More flights in the offing at NOIA, says official

In an effort to recover from the devastating impacts of Hurricane Katrina, the New Orleans Aviation Board (NOAB) is planning new incentives to return the airport’s economy to its pre-Katrina level.Sean Hunter, interim director of the Louis Armstrong New Orleans International Airport, tells the Herald-Guide that loss of airport revenue has received much attention, but with new incentives, more jets and flights are on the way.

“We are concerned about loss of revenue at the airport. In a nutshell the speed of our recovery will determine our success,” Hunter says.

“What we need is more passenger volume, so in an effort to stimulate that we decided to combine airline fees for passenger planes to increase jets and flights.”

According to Hunter, airlines were paying rental fees and landing fees. The airport now combines these fees giving airlines a 50 percent discount.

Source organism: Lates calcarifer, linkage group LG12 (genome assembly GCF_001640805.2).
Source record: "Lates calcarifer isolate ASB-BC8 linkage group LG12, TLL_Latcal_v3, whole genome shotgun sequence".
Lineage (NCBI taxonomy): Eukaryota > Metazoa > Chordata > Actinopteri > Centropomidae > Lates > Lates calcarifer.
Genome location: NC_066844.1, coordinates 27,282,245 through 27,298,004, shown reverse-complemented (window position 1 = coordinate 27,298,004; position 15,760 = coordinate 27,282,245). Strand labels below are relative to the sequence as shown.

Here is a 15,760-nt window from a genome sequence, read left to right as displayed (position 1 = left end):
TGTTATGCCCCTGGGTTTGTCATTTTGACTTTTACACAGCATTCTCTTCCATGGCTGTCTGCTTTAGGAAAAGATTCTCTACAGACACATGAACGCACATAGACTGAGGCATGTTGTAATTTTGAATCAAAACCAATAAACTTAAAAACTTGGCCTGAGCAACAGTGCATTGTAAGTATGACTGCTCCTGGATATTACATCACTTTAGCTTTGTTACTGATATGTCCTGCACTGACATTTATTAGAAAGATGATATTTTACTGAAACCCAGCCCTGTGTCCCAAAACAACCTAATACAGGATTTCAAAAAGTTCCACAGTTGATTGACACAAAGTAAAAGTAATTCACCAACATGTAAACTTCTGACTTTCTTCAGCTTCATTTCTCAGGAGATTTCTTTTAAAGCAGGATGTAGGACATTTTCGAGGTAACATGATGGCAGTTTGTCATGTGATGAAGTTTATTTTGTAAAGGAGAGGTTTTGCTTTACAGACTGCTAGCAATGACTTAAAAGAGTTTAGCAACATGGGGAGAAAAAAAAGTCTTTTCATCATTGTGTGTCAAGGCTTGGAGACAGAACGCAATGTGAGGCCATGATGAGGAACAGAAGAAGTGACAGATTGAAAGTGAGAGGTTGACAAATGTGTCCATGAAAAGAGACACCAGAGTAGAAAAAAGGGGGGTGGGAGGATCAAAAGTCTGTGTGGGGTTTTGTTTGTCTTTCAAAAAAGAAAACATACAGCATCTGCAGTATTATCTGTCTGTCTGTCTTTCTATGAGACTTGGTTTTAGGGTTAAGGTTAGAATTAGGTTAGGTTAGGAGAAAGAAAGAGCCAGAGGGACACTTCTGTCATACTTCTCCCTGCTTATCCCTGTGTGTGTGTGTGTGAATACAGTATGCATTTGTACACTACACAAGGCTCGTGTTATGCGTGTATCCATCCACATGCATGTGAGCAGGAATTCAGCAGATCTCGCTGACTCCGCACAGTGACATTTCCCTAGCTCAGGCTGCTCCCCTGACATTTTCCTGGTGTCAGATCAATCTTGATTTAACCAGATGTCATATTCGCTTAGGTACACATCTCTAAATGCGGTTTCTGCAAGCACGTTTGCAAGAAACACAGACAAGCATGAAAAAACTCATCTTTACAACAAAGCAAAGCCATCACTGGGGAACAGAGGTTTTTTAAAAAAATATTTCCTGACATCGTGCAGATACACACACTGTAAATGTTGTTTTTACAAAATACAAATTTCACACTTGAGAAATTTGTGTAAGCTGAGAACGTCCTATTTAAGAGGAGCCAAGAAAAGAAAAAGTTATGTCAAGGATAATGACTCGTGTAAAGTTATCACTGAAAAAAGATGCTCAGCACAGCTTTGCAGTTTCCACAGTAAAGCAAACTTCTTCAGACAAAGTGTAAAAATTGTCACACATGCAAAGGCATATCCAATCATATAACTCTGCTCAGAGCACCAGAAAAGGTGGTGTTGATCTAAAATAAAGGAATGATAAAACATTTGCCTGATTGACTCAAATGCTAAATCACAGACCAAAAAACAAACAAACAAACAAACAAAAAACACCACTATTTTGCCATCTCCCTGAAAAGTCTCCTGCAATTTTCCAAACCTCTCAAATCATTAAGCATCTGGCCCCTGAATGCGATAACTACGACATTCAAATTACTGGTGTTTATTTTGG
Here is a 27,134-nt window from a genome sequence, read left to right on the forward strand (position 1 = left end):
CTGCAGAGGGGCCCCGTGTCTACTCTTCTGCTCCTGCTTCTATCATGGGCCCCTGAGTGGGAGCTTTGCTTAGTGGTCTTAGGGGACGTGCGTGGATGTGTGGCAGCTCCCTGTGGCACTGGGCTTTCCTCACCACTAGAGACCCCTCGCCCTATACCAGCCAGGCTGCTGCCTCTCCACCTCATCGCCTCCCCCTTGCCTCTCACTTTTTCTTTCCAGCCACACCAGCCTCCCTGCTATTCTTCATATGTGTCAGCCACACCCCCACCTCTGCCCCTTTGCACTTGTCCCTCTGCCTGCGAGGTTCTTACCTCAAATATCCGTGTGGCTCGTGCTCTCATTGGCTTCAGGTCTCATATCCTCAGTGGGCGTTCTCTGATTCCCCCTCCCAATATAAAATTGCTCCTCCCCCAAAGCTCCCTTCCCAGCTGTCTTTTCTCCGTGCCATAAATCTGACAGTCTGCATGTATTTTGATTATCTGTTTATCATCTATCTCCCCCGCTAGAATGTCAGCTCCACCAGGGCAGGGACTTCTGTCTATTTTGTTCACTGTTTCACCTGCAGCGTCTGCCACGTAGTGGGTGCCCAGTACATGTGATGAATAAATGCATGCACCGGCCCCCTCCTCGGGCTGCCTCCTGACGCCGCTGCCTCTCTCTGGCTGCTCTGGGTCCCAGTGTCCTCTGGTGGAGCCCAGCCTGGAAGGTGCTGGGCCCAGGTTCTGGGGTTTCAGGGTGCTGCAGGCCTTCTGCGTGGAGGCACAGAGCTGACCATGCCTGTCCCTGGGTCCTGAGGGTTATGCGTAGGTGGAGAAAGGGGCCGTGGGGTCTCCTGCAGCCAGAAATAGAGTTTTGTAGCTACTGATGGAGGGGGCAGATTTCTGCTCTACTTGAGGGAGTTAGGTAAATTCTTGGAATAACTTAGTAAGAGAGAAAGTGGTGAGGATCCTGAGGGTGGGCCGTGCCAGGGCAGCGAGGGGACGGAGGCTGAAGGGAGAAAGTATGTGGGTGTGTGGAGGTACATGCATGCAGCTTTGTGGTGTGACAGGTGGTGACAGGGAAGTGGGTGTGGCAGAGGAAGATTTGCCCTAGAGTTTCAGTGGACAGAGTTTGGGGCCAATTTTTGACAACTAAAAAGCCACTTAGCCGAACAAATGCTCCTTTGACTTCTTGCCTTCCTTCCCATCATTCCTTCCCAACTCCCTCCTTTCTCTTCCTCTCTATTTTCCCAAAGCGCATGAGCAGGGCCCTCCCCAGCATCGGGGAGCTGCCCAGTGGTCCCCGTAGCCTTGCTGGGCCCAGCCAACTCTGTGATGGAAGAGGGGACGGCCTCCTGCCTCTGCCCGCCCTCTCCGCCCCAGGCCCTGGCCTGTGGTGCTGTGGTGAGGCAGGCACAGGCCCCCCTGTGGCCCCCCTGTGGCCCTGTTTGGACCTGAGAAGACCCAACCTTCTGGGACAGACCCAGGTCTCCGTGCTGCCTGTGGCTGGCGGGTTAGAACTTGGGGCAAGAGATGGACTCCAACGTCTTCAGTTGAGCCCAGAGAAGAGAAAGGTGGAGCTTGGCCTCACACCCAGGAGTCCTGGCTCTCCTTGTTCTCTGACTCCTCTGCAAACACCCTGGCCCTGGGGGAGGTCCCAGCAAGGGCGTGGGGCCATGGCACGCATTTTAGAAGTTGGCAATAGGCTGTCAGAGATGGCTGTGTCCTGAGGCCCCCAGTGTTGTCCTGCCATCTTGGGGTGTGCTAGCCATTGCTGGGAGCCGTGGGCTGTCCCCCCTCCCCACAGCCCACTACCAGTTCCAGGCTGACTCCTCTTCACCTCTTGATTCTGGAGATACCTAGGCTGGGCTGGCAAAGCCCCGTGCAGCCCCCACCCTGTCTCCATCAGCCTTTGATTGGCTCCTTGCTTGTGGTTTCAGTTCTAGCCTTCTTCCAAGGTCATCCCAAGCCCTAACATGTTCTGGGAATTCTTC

“The normal rate was $20 per passenger, now it’s $10 and we are basically covering the other half. Airlines have been reluctant to add additional service since Katrina so this is an opportunity for them to come back on board,” Hunter says.

Hunter tells the Herald-Guide that the incentives are based around the airport’s rate structure, “where we take the two rates the airlines are charged into one enplane passenger rate.”

Those rates includes labor, fuel, and flight cost. “We are trying to get back to our pre-Katrina level as far as passengers are concerned. We are functioning right now at about 70 percent,” Hunter says.

Hunter estimates that with the new plan the number of passengers should increase to 100 percent by the year 2008.

“By the time we get up to 100 percent we will have lost about $40 million. We have been making up the deficit with a FEMA loan, but this money has to be paid back,” Hunter says.

Hunter calls the new marketing strategy “Music To Your Eyes” and hopes the incentives will increase new service to the airport, new airlines coming in, and the addition of travel destinations.

The loss of labor, rising fuel costs, and vendors leaving the airport have made it difficult for the airport to return to its pre-Katrina cash flow.


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